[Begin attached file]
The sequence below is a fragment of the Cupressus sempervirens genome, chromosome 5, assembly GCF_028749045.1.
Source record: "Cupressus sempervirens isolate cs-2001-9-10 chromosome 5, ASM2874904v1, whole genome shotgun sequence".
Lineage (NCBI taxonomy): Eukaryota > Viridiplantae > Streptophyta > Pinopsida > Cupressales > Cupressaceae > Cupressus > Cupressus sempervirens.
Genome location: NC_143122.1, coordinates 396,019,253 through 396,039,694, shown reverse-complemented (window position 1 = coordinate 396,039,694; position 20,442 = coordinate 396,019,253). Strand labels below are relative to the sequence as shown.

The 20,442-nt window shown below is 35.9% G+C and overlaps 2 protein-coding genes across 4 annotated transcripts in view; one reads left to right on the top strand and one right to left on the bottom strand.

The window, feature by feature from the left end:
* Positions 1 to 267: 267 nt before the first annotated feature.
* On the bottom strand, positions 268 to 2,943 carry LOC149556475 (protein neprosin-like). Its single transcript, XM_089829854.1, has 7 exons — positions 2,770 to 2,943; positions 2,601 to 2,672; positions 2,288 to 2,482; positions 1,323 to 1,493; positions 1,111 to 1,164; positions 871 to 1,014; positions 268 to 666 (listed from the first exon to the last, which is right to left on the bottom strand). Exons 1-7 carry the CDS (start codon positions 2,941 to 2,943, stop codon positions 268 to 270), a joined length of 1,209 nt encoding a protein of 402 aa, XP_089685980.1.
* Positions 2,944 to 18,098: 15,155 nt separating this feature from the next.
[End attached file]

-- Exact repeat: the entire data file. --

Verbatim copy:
The sequence below is a fragment of the Cupressus sempervirens genome, chromosome 5, assembly GCF_028749045.1.
Source record: "Cupressus sempervirens isolate cs-2001-9-10 chromosome 5, ASM2874904v1, whole genome shotgun sequence".
Lineage (NCBI taxonomy): Eukaryota > Viridiplantae > Streptophyta > Pinopsida > Cupressales > Cupressaceae > Cupressus > Cupressus sempervirens.
Genome location: NC_143122.1, coordinates 396,019,253 through 396,039,694, shown reverse-complemented (window position 1 = coordinate 396,039,694; position 20,442 = coordinate 396,019,253). Strand labels below are relative to the sequence as shown.

The 20,442-nt window shown below is 35.9% G+C and overlaps 2 protein-coding genes across 4 annotated transcripts in view; one reads left to right on the top strand and one right to left on the bottom strand.

The window, feature by feature from the left end:
* Positions 1 to 267: 267 nt before the first annotated feature.
* On the bottom strand, positions 268 to 2,943 carry LOC149556475 (protein neprosin-like). Its single transcript, XM_089829854.1, has 7 exons — positions 2,770 to 2,943; positions 2,601 to 2,672; positions 2,288 to 2,482; positions 1,323 to 1,493; positions 1,111 to 1,164; positions 871 to 1,014; positions 268 to 666 (listed from the first exon to the last, which is right to left on the bottom strand). Exons 1-7 carry the CDS (start codon positions 2,941 to 2,943, stop codon positions 268 to 270), a joined length of 1,209 nt encoding a protein of 402 aa, XP_089685980.1.
* Positions 2,944 to 18,098: 15,155 nt separating this feature from the next.